Metal foil with texture (800x227)
Then I dripped on a few drops of Adirondack Alcohol Ink (rust).  Since I was creating metal flowers for my mechanical hummingbird, I only wanted to use metallic colors, but you could
choose any colors you like.
Alcohol ink on metal foil (600x800)
You want to apply the alcohol ink in drops, and then daub it with felt.  If you try to spread it around by wiping it over the surface, you end up with very little ink on your project.  If you sort of pounce your felt up and down, you get better coverage.  I make a little dauber from a square of felt, held together with a rubber band:
Felt dauber (800x528)
The ink dries right away.  I cut 1/8” strips of the foil/cardstock using my rotary paper trimmer.  The lengths are approximately 3”, 2 ¾” and 2 ½”.  Then I diecut three hearts out of the foil/cardstock using the Sizzlits hearts die.  I cut one of the largest heart and two of the medium heart:
Diecutting the hearts (800x743)
Then I made leaves for my flower stems by cutting each heart in half.  Here are my stems and  leaves, ready to be attached to my background:
Flower stems and leaves (708x800)
You can also draw leaves and cut them out or cut leaves with another die.  If you don’t have aluminum foil tape, you can use another craft foil or cardstock.  Or you can draw the stems and leaves with metallic ink.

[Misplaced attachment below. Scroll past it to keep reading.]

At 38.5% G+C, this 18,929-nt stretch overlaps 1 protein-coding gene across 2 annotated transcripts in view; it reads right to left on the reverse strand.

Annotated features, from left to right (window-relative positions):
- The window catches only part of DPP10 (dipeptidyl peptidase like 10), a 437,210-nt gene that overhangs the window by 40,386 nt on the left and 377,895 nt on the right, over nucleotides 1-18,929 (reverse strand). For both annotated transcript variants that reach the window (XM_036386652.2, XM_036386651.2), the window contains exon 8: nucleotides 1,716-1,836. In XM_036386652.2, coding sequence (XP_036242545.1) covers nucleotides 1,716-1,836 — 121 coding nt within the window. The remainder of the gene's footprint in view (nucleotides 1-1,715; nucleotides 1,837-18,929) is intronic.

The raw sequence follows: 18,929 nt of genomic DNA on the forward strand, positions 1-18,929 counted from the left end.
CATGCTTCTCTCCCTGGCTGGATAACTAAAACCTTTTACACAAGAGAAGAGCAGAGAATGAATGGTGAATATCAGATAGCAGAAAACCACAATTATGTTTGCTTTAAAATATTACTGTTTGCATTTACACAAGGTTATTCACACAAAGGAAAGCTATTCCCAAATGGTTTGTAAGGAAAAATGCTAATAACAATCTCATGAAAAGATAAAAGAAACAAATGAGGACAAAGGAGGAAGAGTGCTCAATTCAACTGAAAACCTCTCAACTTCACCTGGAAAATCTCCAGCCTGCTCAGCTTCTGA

I made the flowers with gears by Bead Landing; I got them at Michaels.  They are made for crafting, and are thinner and lighter than real gears.  You could use gears from the hardware store or diecut gears.  I chose three small and three large gears to make three flowers:
Choosing gears (800x460)
Then I prepared the stems, leaves and gears with adhesive:
Putting adhesive on gears (800x643)
This would be a good place for Miracle Tape, but I had Glue Lines by Glue Dots, so that’s what I used.  I cut the little rectangles into pieces small enough that they would not be visible behind my pieces, then did a mockup of my layout, leaving the protective layer of plastic in place on my adhesive: